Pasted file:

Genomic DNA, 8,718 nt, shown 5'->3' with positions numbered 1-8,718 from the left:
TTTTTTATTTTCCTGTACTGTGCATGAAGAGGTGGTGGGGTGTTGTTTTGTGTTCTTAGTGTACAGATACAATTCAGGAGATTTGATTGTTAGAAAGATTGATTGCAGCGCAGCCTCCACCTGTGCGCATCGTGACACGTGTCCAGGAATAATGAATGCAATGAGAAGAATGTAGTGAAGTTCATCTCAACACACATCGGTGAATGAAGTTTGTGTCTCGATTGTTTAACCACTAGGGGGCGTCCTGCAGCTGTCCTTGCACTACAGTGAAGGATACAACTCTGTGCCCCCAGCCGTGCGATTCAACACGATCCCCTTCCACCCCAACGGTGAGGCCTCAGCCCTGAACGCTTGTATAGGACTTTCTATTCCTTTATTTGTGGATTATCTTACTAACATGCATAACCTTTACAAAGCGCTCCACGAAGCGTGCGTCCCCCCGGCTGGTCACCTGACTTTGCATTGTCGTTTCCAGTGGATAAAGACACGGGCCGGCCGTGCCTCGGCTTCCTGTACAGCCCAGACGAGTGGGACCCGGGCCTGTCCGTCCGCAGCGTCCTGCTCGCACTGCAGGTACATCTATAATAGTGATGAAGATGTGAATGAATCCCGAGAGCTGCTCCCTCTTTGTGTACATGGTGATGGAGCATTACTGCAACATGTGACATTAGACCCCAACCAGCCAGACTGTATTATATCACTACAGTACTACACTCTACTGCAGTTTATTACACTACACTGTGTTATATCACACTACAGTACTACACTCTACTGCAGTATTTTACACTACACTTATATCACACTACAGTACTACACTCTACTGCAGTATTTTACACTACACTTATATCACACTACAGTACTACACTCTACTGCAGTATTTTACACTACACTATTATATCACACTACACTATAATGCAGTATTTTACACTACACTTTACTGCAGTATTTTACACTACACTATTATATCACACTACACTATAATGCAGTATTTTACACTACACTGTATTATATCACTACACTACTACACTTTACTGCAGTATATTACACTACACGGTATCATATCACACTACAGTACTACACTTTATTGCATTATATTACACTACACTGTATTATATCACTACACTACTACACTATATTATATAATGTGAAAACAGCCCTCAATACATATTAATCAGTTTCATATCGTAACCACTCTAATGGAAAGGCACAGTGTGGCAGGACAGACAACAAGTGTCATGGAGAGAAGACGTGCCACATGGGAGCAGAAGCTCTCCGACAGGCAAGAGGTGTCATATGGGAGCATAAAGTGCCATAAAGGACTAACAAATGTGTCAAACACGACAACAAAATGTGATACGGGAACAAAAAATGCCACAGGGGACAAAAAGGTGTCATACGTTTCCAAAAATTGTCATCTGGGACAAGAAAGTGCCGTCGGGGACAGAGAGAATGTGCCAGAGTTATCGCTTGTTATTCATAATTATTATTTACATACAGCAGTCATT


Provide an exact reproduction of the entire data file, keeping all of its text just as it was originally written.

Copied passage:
Genomic DNA, 8,718 nt, shown 5'->3' with positions numbered 1-8,718 from the left:
TTTTTTATTTTCCTGTACTGTGCATGAAGAGGTGGTGGGGTGTTGTTTTGTGTTCTTAGTGTACAGATACAATTCAGGAGATTTGATTGTTAGAAAGATTGATTGCAGCGCAGCCTCCACCTGTGCGCATCGTGACACGTGTCCAGGAATAATGAATGCAATGAGAAGAATGTAGTGAAGTTCATCTCAACACACATCGGTGAATGAAGTTTGTGTCTCGATTGTTTAACCACTAGGGGGCGTCCTGCAGCTGTCCTTGCACTACAGTGAAGGATACAACTCTGTGCCCCCAGCCGTGCGATTCAACACGATCCCCTTCCACCCCAACGGTGAGGCCTCAGCCCTGAACGCTTGTATAGGACTTTCTATTCCTTTATTTGTGGATTATCTTACTAACATGCATAACCTTTACAAAGCGCTCCACGAAGCGTGCGTCCCCCCGGCTGGTCACCTGACTTTGCATTGTCGTTTCCAGTGGATAAAGACACGGGCCGGCCGTGCCTCGGCTTCCTGTACAGCCCAGACGAGTGGGACCCGGGCCTGTCCGTCCGCAGCGTCCTGCTCGCACTGCAGGTACATCTATAATAGTGATGAAGATGTGAATGAATCCCGAGAGCTGCTCCCTCTTTGTGTACATGGTGATGGAGCATTACTGCAACATGTGACATTAGACCCCAACCAGCCAGACTGTATTATATCACTACAGTACTACACTCTACTGCAGTTTATTACACTACACTGTGTTATATCACACTACAGTACTACACTCTACTGCAGTATTTTACACTACACTTATATCACACTACAGTACTACACTCTACTGCAGTATTTTACACTACACTTATATCACACTACAGTACTACACTCTACTGCAGTATTTTACACTACACTATTATATCACACTACACTATAATGCAGTATTTTACACTACACTTTACTGCAGTATTTTACACTACACTATTATATCACACTACACTATAATGCAGTATTTTACACTACACTGTATTATATCACTACACTACTACACTTTACTGCAGTATATTACACTACACGGTATCATATCACACTACAGTACTACACTTTATTGCATTATATTACACTACACTGTATTATATCACTACACTACTACACTATATTATATAATGTGAAAACAGCCCTCAATACATATTAATCAGTTTCATATCGTAACCACTCTAATGGAAAGGCACAGTGTGGCAGGACAGACAACAAGTGTCATGGAGAGAAGACGTGCCACATGGGAGCAGAAGCTCTCCGACAGGCAAGAGGTGTCATATGGGAGCATAAAGTGCCATAAAGGACTAACAAATGTGTCAAACACGACAACAAAATGTGATACGGGAACAAAAAATGCCACAGGGGACAAAAAGGTGTCATACGTTTCCAAAAATTGTCATCTGGGACAAGAAAGTGCCGTCGGGGACAGAGAGAATGTGCCAGAGTTATCGCTTGTTATTCATAATTATTATTTACATACAGCAGTCATT